Review: Bryson's new book recounts an American summer to remember
"One Summer: America, 1927" (Doubleday), by Bill Bryson
In retrospect, most summers seem pretty much alike: vacations in the country, lazy days at the beach and less tedious workloads that ramp up again after Labor Day. But some summers evoke memories that linger for decades, and the summer of 1927 may be the most telling example.
Strictly speaking, it was a month before the official start of summer that Charles Lindbergh's solo flight from New York to Paris captivated the world and made him an instant celebrity. And it was the last day of September that Babe Ruth hit his record-breaking 60th home run, putting an exclamation point on a New York Yankees season ranked among baseball's greatest ever.
In the midst of those achievements, epic flooding on the mighty Mississippi devastated much of the nation's midsection, Italian anarchists Sacco and Vanzetti were executed for killing a guard and a payroll clerk during a Massachusetts robbery, President Calvin Coolidge stunned the political world by announcing he would not seek re-election, and international banking officials meeting in New York opted to lower interest rates, sparking a speculative bubble that would end with the stock market crash two years later and the Great Depression.
Bill Bryson, the best-selling author of humorous accounts of his hike along the Appalachian Trail and his travels in Australia, has captured the zeitgeist of the Roaring Twenties in this entertaining and informative book that focuses on what he calls "that long, extraordinary summer."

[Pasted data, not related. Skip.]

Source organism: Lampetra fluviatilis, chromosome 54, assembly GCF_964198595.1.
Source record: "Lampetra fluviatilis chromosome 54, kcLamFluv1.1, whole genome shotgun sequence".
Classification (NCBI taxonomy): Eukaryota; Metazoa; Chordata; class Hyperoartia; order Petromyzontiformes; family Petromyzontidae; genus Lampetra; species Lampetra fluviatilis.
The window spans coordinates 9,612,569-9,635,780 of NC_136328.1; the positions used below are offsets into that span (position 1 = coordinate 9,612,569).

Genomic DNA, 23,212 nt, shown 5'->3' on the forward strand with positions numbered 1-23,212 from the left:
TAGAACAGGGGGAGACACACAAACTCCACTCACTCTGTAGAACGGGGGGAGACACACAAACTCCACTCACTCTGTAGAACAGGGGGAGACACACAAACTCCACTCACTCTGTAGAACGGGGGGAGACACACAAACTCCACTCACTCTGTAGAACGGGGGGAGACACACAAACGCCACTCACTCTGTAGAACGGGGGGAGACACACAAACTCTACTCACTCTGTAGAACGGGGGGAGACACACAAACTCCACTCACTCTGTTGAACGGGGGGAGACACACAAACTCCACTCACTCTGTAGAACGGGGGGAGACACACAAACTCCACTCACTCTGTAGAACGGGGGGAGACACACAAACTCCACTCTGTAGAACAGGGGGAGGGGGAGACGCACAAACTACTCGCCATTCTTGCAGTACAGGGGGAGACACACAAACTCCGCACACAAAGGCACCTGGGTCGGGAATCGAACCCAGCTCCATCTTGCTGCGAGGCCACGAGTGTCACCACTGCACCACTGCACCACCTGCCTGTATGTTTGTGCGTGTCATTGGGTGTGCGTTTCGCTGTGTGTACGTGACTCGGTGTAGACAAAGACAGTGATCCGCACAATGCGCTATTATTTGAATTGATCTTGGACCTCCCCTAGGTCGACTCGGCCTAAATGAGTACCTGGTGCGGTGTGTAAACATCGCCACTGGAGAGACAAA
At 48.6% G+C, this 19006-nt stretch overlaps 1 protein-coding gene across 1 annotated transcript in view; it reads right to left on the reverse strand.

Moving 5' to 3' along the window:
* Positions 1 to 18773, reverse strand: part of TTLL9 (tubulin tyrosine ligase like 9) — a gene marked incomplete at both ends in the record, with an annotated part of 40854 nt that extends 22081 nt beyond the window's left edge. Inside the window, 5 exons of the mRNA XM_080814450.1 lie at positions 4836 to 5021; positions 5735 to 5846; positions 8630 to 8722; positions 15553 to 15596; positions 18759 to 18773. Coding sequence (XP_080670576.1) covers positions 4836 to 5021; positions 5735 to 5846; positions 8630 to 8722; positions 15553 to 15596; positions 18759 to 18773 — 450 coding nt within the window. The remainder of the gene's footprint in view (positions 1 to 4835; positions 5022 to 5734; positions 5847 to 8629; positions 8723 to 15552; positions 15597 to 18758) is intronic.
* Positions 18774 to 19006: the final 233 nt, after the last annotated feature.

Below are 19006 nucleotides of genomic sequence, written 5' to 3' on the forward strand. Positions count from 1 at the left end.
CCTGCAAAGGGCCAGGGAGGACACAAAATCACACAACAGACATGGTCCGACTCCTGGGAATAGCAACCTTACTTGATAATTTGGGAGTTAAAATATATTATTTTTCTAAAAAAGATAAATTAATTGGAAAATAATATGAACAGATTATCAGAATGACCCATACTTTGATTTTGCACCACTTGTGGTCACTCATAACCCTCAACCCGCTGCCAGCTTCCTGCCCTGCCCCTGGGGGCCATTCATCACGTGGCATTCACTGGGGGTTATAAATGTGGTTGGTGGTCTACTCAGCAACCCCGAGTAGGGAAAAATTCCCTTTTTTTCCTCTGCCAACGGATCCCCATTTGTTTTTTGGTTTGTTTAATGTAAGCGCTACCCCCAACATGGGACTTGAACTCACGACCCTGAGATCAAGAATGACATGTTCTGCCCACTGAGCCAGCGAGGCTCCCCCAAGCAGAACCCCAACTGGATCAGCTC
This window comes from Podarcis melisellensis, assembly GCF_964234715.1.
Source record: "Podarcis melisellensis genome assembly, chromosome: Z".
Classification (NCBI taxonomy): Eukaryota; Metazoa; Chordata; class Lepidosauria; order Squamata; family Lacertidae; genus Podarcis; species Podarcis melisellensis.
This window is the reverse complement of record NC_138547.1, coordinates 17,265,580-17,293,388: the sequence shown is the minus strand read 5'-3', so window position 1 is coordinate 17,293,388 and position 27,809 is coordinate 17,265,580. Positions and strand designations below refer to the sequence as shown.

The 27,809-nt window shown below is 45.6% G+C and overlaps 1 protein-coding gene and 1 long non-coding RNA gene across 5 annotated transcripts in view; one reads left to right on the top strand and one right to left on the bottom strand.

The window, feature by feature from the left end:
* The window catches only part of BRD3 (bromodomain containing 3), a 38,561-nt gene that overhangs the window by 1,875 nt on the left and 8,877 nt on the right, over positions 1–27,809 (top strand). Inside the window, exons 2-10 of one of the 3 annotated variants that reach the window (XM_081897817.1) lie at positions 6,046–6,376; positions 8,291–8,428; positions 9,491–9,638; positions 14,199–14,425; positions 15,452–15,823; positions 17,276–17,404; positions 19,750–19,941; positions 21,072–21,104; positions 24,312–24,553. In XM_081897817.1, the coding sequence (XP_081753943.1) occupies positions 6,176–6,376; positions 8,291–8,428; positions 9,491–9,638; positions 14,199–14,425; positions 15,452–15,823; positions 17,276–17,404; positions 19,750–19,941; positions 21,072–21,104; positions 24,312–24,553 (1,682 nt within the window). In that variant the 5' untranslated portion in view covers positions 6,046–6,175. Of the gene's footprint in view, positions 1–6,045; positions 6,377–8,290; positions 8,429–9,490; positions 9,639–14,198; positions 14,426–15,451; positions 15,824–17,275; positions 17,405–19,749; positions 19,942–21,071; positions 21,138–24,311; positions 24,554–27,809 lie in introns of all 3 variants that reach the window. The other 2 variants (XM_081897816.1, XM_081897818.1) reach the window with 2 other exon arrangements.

With Europe still struggling to recover from the Great War, America emerged as the dominant player in everything from new inventions to popular culture. It was a golden age for reading: Books, magazines and newspapers thrived, and tabloids pumped out a steady stream of crime news, sports stories and celebrity gossip. Meanwhile, radio made its debut, gaining a national audience for major events like that summer's Dempsey-Tunney heavyweight championship rematch that drew 150,000 spectators to Chicago's Soldier Field.
The book is filled with profiles of some of the era's top newsmakers and celebrities: Herbert Hoover, Al Capone, Henry Ford, Al Jolson, Bill Tilden, flagpole sitter Alvin "Shipwreck" Kelly, Mount Rushmore sculptor Gutzon Borglum and Queens housewife Ruth Snyder, who teamed up with her lover, Judd Gray, to murder her husband. Her trial became a tabloid sensation, and Bryson's account of how the two killers were transported by high-speed motorcade from a Queens jail to Sing Sing Prison suggests how congested the roads had become. New York City had more cars than all of Germany, along with 50,000 horses, and the city's traffic deaths were four times what they are now.
One of the book's less remembered but most disquieting episodes seems like a tragedy drawn from today's headlines: A distraught Michigan man who blamed local school taxes for the pending foreclosure on his farm planted explosives in a school basement, killing 44 people, 37 of them children.
The Jazz Age was a time of widespread bigotry, as the Ku Klux Klan gained wide support and eugenics studies supporting theories of racial superiority won acceptance in academic circles. But the period is best remembered as a time of heady optimism for a nation that embraced the future as a time of endless possibilities. This splendid book, written in the breezy and humorous style that has come to be Bryson's trademark, is sure to delight readers steeped in the history of the period as well as those looking to acquaint themselves with it for the first time.
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